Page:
What is North Carolina Sea Grant? Ask 10 different people, and you’ll get 10 different answers.

“Sea Grant is a go-to place. Sea Grant is definitely hands-on. Applied knowledge. The time till understanding and application is very short.”

“Sea Grant to me: Any time I have a question or I have a problem dealing with fisheries issues, if I go to them, they have the answer.”

“To me, Sea Grant is a university-based program that funds coastal and marine science research to address real-world problems. It’s not the gee-whiz science, it’s the ‘how-do-we-fix-this’ science.”

These candid insights come from Joe Ramus, Sea Grant advisory board chair; Ernie Foster, captain of the Albatross Fleet in Hatteras; and Sara Mirabilio, a fisheries specialist with Sea Grant. They were interviewed along with other staff, board members and community partners for a new project harnessing the power of video to spread awareness of Sea Grant’s work.

Joe Ramus

Sea Grant advisory board chair Joe Ramus talks about Sea Grant’s role in sustaining the coast for future generations. Photo by Diana Hackenburg.

In contrast to traditional outlets, social media continues to provide a means to reach a wide audience. Videos are the most powerful content on many platforms, including Facebook, where views of videos exceed 1 billion every day. A picture may be worth a thousand words — but a video is worth 135 percent more engagement on Facebook.

Beyond social media, videos harness the power of words and images to tell unique stories, like that of Sea Grant. That’s why for this project, the communications team paired up with expert storyteller Rick Sullivan.

Sullivan, a veteran TV reporter and producer for UNC-TV’s North Carolina Weekend, previously worked with Sea Grant on videos for projects in Hyde County and Nags Head. Still, he was able to approach the project with an outsider’s perspective.

“When I first heard about North Carolina Sea Grant, I figured it was an organization that helps commercial fishermen navigate the many laws, regulations and challenges they encounter at North Carolina’s bountiful coast,” Sullivan recalls.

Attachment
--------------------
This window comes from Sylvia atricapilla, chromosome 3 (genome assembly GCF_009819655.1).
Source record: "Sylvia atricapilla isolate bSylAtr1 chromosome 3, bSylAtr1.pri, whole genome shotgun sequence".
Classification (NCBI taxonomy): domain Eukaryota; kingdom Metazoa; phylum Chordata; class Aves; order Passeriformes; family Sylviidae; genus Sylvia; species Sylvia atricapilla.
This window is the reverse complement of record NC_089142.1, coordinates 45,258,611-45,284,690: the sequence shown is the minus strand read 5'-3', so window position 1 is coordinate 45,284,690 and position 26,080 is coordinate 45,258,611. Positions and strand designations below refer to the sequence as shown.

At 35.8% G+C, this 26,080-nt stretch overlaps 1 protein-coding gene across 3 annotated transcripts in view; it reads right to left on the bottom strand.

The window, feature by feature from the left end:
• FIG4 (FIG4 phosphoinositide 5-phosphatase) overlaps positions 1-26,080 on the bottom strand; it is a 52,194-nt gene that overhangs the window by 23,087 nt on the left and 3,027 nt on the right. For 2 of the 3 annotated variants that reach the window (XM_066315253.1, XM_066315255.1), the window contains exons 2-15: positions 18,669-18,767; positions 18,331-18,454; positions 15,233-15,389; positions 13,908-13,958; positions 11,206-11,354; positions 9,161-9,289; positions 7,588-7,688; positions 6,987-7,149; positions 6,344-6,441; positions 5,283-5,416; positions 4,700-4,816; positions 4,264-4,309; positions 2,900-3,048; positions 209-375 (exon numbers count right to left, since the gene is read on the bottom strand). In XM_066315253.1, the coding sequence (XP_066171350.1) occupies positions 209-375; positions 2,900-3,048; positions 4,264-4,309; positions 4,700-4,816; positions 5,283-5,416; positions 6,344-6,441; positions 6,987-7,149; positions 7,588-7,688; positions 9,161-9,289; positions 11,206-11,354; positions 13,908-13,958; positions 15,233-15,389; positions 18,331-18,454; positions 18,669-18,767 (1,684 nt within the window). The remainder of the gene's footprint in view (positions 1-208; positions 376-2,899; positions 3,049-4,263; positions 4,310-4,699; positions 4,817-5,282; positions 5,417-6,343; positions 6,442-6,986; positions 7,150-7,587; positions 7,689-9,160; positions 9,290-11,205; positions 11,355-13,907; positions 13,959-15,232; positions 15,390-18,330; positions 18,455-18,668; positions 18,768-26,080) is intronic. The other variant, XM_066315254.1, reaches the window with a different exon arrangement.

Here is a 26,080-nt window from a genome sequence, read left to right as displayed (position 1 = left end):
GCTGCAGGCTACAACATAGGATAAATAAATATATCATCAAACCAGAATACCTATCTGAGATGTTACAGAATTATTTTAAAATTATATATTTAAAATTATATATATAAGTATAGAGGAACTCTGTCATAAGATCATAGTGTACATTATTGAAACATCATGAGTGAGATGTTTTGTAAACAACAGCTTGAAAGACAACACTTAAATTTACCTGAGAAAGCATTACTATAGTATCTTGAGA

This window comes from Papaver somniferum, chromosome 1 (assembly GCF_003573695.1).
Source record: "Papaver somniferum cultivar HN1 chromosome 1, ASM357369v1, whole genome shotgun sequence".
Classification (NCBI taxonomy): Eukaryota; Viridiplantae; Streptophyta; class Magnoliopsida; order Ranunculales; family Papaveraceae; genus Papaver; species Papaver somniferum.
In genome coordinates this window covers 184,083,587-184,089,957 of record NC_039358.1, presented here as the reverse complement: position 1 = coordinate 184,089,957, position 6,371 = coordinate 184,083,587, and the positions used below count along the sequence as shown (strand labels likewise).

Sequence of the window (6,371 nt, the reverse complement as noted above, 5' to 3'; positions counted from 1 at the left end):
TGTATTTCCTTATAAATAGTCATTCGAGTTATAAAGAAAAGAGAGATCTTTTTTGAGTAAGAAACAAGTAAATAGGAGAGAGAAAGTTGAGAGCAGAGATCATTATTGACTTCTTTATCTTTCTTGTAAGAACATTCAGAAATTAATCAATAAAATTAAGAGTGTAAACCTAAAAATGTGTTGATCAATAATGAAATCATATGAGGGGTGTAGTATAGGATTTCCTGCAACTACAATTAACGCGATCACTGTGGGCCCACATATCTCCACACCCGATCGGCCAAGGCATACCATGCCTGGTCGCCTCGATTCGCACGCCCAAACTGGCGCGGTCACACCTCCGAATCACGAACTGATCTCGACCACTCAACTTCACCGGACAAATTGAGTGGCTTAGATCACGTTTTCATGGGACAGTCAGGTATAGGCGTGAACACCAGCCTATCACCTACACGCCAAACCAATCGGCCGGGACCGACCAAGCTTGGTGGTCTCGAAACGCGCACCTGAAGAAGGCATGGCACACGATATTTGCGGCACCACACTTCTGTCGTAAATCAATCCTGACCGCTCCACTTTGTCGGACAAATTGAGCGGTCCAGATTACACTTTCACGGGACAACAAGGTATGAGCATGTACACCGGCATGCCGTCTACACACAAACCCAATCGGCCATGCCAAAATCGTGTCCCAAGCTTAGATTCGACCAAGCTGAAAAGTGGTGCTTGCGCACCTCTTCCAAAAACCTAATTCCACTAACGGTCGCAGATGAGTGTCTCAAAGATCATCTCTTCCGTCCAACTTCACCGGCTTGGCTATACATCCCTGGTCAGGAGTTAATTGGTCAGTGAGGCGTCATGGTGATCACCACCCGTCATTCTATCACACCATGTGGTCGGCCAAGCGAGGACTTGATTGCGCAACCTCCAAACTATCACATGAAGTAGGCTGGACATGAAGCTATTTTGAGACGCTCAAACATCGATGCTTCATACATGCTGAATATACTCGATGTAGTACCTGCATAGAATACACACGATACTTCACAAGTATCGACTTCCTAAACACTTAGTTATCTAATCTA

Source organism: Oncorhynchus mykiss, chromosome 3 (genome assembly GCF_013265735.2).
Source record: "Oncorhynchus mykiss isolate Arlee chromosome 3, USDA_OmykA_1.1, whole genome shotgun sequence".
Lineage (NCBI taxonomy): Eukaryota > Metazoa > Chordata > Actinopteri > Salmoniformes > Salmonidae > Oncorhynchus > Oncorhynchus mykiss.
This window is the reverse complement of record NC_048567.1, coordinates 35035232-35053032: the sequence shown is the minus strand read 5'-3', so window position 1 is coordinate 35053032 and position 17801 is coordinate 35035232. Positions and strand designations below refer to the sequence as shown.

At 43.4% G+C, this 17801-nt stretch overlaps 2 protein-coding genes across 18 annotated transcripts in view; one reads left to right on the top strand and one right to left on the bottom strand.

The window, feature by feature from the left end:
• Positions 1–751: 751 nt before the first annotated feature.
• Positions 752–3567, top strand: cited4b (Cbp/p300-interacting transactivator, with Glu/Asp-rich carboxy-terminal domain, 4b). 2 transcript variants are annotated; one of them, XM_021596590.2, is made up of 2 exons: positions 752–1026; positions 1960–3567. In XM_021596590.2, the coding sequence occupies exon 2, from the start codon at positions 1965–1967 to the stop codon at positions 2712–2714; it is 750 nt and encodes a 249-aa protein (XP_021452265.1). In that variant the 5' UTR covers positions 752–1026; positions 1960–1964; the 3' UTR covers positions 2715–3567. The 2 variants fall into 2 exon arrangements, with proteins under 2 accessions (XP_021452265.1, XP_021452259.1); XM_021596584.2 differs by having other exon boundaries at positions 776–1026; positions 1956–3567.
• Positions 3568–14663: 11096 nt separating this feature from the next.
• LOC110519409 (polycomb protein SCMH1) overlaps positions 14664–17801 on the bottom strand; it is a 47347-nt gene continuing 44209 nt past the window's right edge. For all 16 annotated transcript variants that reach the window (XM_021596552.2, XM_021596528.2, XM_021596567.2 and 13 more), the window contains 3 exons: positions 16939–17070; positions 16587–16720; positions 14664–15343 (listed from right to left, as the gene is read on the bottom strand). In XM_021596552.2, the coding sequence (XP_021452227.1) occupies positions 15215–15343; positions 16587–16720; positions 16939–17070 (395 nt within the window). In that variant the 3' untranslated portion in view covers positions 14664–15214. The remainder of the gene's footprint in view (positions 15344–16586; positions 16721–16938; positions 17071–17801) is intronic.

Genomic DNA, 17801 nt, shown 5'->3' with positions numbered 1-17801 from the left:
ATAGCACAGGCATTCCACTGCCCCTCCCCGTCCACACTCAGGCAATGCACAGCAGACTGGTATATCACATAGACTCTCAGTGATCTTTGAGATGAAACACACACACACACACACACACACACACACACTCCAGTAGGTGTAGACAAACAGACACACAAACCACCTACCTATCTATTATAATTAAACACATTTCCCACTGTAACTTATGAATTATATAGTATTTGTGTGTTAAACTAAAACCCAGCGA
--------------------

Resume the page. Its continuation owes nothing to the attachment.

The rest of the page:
The interviews took place over a few days of filming on the coast and at Sea Grant’s Raleigh headquarters. Together, they form the heart of two videos that explain not just what the organization is, but why it matters — and how it benefits all North Carolinians.

This breadth of work has impressed Sullivan. “I’ve been filming various projects at the coast for the past five years and I continue to discover the organization in places I had never expected, doing work that goes far beyond the commercial fishing boats where I first heard the name Sea Grant,” he says.

The videos will premiere as Sea Grant hosts the North Carolina’s Coastal Conference in April. They also will be posted online at

Staff, as well as board members and partners, anticipate getting additional mileage out of the project by showing the videos at seafood festivals, community meetings and presentations.

Fisheries specialist Scott Baker is especially excited about having a new tool to spread the word about Sea Grant’s work. He illuminated why this type of outreach is necessary during his interview for the video:

“We were doing some data collection a few years ago in Southport. An angler came up to me and saw our Sea Grant booth. He said ‘Wow, Sea Grant is still here… I haven’t heard from you in a while.’ He goes, ‘You know what? Sea Grant is the best program that nobody’s ever heard of.’ ”

Though a bit overstated, the fisherman’s sentiment reflects how Sea Grant has quietly flown under most people’s radar for over 40 years. While these videos may not go viral, they should get people started talking — and make it hard for Sea Grant to remain a secret much longer.

This article was published in the Spring 2017 issue of Coastwatch.

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